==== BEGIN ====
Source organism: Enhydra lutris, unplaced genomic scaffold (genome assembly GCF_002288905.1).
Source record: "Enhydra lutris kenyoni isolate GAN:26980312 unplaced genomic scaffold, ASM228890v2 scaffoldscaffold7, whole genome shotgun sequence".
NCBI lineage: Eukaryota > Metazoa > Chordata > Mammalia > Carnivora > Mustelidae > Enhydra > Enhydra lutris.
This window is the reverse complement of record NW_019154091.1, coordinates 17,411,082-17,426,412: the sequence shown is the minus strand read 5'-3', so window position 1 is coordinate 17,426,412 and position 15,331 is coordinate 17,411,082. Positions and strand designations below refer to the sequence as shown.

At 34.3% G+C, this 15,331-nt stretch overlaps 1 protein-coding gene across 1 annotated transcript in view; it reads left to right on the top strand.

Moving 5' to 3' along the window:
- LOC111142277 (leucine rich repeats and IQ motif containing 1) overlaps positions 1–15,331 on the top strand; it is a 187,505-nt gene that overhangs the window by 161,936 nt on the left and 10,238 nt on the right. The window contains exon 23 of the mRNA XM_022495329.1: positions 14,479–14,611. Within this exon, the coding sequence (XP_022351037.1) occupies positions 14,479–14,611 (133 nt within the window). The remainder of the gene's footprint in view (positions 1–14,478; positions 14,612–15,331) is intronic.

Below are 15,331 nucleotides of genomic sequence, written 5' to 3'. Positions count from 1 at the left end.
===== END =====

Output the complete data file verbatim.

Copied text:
Source organism: Enhydra lutris, unplaced genomic scaffold (genome assembly GCF_002288905.1).
Source record: "Enhydra lutris kenyoni isolate GAN:26980312 unplaced genomic scaffold, ASM228890v2 scaffoldscaffold7, whole genome shotgun sequence".
NCBI lineage: Eukaryota > Metazoa > Chordata > Mammalia > Carnivora > Mustelidae > Enhydra > Enhydra lutris.
This window is the reverse complement of record NW_019154091.1, coordinates 17,411,082-17,426,412: the sequence shown is the minus strand read 5'-3', so window position 1 is coordinate 17,426,412 and position 15,331 is coordinate 17,411,082. Positions and strand designations below refer to the sequence as shown.

At 34.3% G+C, this 15,331-nt stretch overlaps 1 protein-coding gene across 1 annotated transcript in view; it reads left to right on the top strand.

Moving 5' to 3' along the window:
- LOC111142277 (leucine rich repeats and IQ motif containing 1) overlaps positions 1–15,331 on the top strand; it is a 187,505-nt gene that overhangs the window by 161,936 nt on the left and 10,238 nt on the right. The window contains exon 23 of the mRNA XM_022495329.1: positions 14,479–14,611. Within this exon, the coding sequence (XP_022351037.1) occupies positions 14,479–14,611 (133 nt within the window). The remainder of the gene's footprint in view (positions 1–14,478; positions 14,612–15,331) is intronic.

Below are 15,331 nucleotides of genomic sequence, written 5' to 3'. Positions count from 1 at the left end.